I saw a documentary a while ago which showed patients being x-rayed in the USA, but the diagnosis was performed by a doctor in India. The moral it proclaimed: anything that can be digitised can be outsourced. I disagree as there are always outliers, exceptions to the case.

    Similar to you Simon, I also work in between the business and IT where domain knowledge is just as important as technical. I’ve also worked on many project which the business insisted using MSO technology as they wanted to avoid any technologies which would involve the IT dept.

    Biggus, I agree in theory with the argument that the outsourcer will never refuse work. However in practice, I have seen this happen. One IT consulting firm I worked with declined work below a minimum dollar threshold (or bumped up the quote enough to make the client baulk). But you’re right, they are a bums on seats, margins business – they wont be doing you any favours ‘leveraging’ your skills or experience on any project they secure.

    I don’t believe that the days of building relationships are over (yet) but the days are numbered. Not because the capacity to leverage relationships isn’t there (it is). But because the number of new entrants into this arena is diminishing rapidly. (you can add to this the movement to .Net (IT dept controlled) will reduce the opportunity for under the radar development.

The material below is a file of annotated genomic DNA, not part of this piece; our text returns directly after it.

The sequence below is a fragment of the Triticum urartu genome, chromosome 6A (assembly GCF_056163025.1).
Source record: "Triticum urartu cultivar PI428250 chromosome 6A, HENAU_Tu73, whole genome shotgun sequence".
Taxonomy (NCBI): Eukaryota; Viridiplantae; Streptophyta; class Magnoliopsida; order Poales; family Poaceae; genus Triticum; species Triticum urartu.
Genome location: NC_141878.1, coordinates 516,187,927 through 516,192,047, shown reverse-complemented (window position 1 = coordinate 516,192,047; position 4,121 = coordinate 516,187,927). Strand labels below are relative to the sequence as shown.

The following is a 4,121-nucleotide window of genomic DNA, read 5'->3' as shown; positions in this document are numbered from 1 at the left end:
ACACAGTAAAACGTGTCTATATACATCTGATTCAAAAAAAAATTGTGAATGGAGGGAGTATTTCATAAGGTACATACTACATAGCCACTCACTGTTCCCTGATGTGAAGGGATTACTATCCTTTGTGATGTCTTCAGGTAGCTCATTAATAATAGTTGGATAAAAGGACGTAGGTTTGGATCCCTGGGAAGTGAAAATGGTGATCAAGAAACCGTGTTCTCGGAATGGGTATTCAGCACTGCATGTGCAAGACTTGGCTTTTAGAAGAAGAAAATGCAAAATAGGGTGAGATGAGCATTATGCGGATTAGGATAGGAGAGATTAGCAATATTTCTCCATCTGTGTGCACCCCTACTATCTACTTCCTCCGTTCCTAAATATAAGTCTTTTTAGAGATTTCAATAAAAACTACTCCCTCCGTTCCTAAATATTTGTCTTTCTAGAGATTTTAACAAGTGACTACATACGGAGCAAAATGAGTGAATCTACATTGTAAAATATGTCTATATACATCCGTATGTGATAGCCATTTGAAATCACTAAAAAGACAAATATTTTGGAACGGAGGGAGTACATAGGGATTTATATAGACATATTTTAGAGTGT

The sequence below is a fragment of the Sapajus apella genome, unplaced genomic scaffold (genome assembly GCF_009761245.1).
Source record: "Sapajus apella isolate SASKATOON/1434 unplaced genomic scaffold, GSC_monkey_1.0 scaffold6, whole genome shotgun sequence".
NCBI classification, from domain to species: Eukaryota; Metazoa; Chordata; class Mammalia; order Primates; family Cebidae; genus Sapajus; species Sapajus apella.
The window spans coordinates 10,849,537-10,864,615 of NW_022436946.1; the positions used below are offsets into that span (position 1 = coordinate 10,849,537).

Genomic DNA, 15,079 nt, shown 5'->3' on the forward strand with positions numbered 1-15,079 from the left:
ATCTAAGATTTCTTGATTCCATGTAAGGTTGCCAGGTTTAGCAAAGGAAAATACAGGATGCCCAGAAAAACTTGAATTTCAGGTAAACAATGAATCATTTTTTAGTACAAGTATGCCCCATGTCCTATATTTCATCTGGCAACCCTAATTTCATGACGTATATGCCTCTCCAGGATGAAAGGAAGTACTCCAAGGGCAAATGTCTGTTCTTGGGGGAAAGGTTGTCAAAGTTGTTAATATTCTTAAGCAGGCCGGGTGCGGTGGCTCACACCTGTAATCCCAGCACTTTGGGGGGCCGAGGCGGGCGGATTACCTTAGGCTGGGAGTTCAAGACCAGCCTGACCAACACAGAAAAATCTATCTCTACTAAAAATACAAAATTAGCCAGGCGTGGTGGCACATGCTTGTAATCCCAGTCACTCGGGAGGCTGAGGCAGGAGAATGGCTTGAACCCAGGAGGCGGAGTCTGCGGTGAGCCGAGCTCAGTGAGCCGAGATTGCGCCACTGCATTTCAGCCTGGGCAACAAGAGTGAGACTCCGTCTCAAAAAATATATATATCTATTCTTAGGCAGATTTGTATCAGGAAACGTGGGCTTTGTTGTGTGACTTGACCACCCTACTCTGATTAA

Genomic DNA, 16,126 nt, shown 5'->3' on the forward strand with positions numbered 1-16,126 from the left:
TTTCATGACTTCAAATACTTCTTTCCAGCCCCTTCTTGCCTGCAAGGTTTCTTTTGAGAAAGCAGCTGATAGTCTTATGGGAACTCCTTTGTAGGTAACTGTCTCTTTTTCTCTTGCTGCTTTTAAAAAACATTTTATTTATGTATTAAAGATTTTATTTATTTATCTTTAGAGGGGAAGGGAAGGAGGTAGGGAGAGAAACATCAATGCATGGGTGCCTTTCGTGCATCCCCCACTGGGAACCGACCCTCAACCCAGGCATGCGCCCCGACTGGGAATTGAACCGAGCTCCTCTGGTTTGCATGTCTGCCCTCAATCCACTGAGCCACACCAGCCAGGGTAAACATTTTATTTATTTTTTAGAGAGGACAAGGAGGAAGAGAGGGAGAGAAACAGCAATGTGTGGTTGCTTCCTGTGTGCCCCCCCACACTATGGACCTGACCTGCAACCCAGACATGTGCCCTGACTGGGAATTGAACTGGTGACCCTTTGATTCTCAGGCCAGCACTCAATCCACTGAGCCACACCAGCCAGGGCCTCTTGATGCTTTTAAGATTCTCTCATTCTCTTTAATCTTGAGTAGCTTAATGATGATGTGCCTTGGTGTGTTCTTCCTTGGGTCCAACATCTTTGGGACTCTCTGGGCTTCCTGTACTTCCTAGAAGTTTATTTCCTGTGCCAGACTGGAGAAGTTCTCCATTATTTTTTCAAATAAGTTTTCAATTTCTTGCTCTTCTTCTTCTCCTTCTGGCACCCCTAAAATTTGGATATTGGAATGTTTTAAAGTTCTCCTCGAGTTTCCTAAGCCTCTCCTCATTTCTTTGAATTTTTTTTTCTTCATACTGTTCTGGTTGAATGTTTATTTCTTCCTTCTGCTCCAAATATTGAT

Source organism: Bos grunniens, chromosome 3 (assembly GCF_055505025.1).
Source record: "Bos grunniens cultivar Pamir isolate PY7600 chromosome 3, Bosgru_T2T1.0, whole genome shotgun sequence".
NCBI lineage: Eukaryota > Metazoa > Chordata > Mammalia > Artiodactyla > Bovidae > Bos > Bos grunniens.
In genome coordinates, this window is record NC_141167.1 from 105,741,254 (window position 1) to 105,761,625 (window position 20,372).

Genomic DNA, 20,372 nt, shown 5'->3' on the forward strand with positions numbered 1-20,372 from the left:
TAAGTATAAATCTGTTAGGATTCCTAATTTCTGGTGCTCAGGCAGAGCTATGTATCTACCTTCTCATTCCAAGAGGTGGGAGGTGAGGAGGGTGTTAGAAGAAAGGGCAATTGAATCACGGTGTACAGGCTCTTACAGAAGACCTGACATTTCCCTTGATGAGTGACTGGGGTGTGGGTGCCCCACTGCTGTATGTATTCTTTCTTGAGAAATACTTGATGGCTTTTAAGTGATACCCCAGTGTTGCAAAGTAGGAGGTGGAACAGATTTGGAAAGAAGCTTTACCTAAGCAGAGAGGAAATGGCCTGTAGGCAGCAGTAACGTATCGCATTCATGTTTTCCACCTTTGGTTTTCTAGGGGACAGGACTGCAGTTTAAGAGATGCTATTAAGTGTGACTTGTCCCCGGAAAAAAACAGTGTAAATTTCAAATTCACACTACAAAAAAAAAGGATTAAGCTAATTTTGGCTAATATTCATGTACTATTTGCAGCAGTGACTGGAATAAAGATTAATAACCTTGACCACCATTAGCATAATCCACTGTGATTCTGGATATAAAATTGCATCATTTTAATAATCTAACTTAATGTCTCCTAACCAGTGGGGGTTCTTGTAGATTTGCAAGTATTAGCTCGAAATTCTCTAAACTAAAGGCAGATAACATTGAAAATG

Cheers – Marcus

  3. Dennis Wallentin Says:

    Being a subcontractor to corporates that get the outsourcing contracts mean:

    Less payment because:
    a) they always tries to be cheaper then all previously contractors.
    b) all of the sudden an overhead cost exists.

    More work because:
    a) all of the sudden you sit with two requirements, the client’s and the contracting corporate’s.
    b) all commuication goes via the contracting corporate who tries to “interpretate’ the client’s needs.

    And you all dislike the IT-departments?

    One approach that may save the present contracts is to add to the written agreements a condition if IT will be outsourced. In that way we can be better of.

    Kind regards,
    Dennis

  4. Bob Phillips Says:

    My experience of outsourcing is that it is led by the MS department, not the business, and the MS department maitain the business contact. So typically, the MS department will work with the business in the early stages, will determine the development load over the next year/3 years/5 years, and will sometimes even do the high-level design. But they will have also committed a certain amount of work to the outsourcing company over a period of n years, and also to offer anything over and above that to the outsourcing company.

    Problem with this of course is that the business see themselves dealing with the same old faces, the ones they never had any confidence in in the first place (they only get to see the real developers later in the process if at all, and anyway, they will still be doing the work, just working for the outsourcing company). So this means that over time, the business will start moving to tactical solutions, using innovative ways to get what they need … circa the late 80s.

    It is all cyclical.